Domino served as a Boy Scout, recalls reading "Outdoor Life" and "Field and Stream" as a youth, and as a young teacher, served on the RPHS advisory committee when the Shoreham Nuclear Power Plant was being built, advising the superintendent not to sign off on the project due to evacuation concerns.

"That was when I realized that you have to be a part of the process to have any impact," he said.

During his short tenure as Trustee, Domino said he's gained a greater respect for the responsibilities that come along with the position, as well as his peers on the board – all of whom are fellow Republicans. He points out though that with one Trustee absent from a recent meeting, the board split on its last vote of the meeting, so while all five men represent the same party, views do still differ.

Domino said the largest issue facing the Trustees is the town's efforts to curb stormwater management.

"It's not difficult to engineer a solution. The town needs to devote resources to the highway department," Domino said. "The problem again is this economy. You’ve got to prioritize. So it’s definitely something that we are devoting our energy to and it won’t be an overnight fix. But it’s solvable. We just can’t lose sight of the goal and get tired and give up. We gotta plug away."

Correction: The article originally stated that Domino was only running on the Republican line. We regret the oversight.

Matt Salinski October 18, 2012 at 04:32 PM
Will Mr. Dimino be taking the appox. $ 30,000 in benefits. After all it is a volunteer part time public office
Tom October 18, 2012 at 06:52 PM
1- It is not a volunteer position. The position pays $15,484 per year. 2- Mike Domino is -not- taking the benefits, as he already has benefits from his 31 years of teaching at Rocky Point High School. He has no need for the benefits that Southold has to offer. I wonder if Ms. Woodhouse will be taking the benefits? Can we get an answer to this question please?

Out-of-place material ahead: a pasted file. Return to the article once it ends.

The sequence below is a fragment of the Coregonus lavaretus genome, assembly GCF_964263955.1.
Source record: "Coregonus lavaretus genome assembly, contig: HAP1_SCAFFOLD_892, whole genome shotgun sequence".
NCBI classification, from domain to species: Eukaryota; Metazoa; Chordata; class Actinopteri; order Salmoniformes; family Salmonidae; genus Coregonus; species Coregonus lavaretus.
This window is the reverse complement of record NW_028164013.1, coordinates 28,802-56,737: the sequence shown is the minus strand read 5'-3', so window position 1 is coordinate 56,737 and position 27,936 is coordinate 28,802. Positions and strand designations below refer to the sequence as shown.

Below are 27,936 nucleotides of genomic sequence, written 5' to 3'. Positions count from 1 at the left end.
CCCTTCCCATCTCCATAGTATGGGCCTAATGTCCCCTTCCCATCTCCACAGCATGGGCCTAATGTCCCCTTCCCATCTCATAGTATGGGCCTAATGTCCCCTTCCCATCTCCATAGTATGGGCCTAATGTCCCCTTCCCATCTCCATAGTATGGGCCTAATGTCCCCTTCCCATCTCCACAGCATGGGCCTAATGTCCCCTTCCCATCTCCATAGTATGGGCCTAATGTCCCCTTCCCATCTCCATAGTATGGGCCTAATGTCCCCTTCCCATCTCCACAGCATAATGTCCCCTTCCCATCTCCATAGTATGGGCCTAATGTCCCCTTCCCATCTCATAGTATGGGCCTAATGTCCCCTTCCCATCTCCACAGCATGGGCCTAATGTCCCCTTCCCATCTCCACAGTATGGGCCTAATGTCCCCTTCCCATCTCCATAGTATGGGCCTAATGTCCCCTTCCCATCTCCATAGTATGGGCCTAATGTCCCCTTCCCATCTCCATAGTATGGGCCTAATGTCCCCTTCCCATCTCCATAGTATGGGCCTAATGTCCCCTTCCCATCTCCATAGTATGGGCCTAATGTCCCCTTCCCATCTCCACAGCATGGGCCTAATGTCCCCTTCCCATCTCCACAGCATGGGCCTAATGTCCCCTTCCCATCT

joe insider October 19, 2012 at 08:39 AM
The mantra we hear over and over from environmental activists is that the pressing need is for "science based" decision making. Well we can choose between a scientist (Mr. Domino) or a lady who takes whatever paid position her party happens to be handing out and runs for any elected office that happens to come along. It would seem clear that the overwhelming favorite here should be Mr. Domino. How about it environmentalists? Do you mean what you say?
Tom October 19, 2012 at 04:49 PM
Joe, I agree completely. Mike was actually the President of the North Fork Environmental Council, and has literally decades of using his education to advance our environment. Jeri, not so at all. In effect, the decision comes down to whether you want an experienced science guy as your trustee, or someone who makes jelly for a living. Vote accordingly.
Kristina Mirell September 09, 2013 at 10:48 PM
I had Mr Domino for 9th grade Earth Science. One of my favourite teachers! I always had my nose in a book and even tho he was a science teacher, he always had an interest in what I was reading.